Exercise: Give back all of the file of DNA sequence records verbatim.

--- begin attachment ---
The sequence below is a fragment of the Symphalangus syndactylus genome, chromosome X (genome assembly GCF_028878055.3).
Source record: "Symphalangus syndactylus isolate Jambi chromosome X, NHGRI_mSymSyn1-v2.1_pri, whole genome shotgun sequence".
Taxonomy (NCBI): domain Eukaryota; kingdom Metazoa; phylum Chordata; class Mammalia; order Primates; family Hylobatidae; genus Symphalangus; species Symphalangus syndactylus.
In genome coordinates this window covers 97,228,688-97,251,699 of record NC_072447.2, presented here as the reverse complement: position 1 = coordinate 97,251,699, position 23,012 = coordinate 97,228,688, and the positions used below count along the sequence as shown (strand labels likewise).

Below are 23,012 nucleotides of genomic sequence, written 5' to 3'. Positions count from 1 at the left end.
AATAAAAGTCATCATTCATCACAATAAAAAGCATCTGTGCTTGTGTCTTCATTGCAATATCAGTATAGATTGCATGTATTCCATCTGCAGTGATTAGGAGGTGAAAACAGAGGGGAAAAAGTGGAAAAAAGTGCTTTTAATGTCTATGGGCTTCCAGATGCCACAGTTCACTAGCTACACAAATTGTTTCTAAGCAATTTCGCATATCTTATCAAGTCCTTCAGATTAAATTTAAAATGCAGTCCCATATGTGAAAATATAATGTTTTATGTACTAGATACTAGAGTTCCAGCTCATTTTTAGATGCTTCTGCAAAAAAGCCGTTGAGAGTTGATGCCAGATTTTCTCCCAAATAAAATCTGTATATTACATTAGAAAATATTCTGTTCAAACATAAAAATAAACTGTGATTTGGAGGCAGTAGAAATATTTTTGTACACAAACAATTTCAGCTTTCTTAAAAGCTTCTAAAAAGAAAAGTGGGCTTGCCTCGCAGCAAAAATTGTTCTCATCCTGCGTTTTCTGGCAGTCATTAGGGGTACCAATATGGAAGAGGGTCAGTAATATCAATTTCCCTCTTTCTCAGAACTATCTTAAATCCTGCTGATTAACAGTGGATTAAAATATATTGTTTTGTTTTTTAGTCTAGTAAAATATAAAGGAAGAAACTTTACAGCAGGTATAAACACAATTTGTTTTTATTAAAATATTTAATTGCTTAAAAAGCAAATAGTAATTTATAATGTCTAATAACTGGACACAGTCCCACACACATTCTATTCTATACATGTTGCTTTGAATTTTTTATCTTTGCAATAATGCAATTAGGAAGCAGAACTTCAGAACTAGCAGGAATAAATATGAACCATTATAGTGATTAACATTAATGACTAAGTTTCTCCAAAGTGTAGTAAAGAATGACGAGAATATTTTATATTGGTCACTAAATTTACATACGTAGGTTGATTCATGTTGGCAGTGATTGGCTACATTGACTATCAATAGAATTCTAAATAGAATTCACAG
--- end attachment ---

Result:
The sequence below is a fragment of the Symphalangus syndactylus genome, chromosome X (genome assembly GCF_028878055.3).
Source record: "Symphalangus syndactylus isolate Jambi chromosome X, NHGRI_mSymSyn1-v2.1_pri, whole genome shotgun sequence".
Taxonomy (NCBI): domain Eukaryota; kingdom Metazoa; phylum Chordata; class Mammalia; order Primates; family Hylobatidae; genus Symphalangus; species Symphalangus syndactylus.
In genome coordinates this window covers 97,228,688-97,251,699 of record NC_072447.2, presented here as the reverse complement: position 1 = coordinate 97,251,699, position 23,012 = coordinate 97,228,688, and the positions used below count along the sequence as shown (strand labels likewise).

Below are 23,012 nucleotides of genomic sequence, written 5' to 3'. Positions count from 1 at the left end.
AATAAAAGTCATCATTCATCACAATAAAAAGCATCTGTGCTTGTGTCTTCATTGCAATATCAGTATAGATTGCATGTATTCCATCTGCAGTGATTAGGAGGTGAAAACAGAGGGGAAAAAGTGGAAAAAAGTGCTTTTAATGTCTATGGGCTTCCAGATGCCACAGTTCACTAGCTACACAAATTGTTTCTAAGCAATTTCGCATATCTTATCAAGTCCTTCAGATTAAATTTAAAATGCAGTCCCATATGTGAAAATATAATGTTTTATGTACTAGATACTAGAGTTCCAGCTCATTTTTAGATGCTTCTGCAAAAAAGCCGTTGAGAGTTGATGCCAGATTTTCTCCCAAATAAAATCTGTATATTACATTAGAAAATATTCTGTTCAAACATAAAAATAAACTGTGATTTGGAGGCAGTAGAAATATTTTTGTACACAAACAATTTCAGCTTTCTTAAAAGCTTCTAAAAAGAAAAGTGGGCTTGCCTCGCAGCAAAAATTGTTCTCATCCTGCGTTTTCTGGCAGTCATTAGGGGTACCAATATGGAAGAGGGTCAGTAATATCAATTTCCCTCTTTCTCAGAACTATCTTAAATCCTGCTGATTAACAGTGGATTAAAATATATTGTTTTGTTTTTTAGTCTAGTAAAATATAAAGGAAGAAACTTTACAGCAGGTATAAACACAATTTGTTTTTATTAAAATATTTAATTGCTTAAAAAGCAAATAGTAATTTATAATGTCTAATAACTGGACACAGTCCCACACACATTCTATTCTATACATGTTGCTTTGAATTTTTTATCTTTGCAATAATGCAATTAGGAAGCAGAACTTCAGAACTAGCAGGAATAAATATGAACCATTATAGTGATTAACATTAATGACTAAGTTTCTCCAAAGTGTAGTAAAGAATGACGAGAATATTTTATATTGGTCACTAAATTTACATACGTAGGTTGATTCATGTTGGCAGTGATTGGCTACATTGACTATCAATAGAATTCTAAATAGAATTCACAG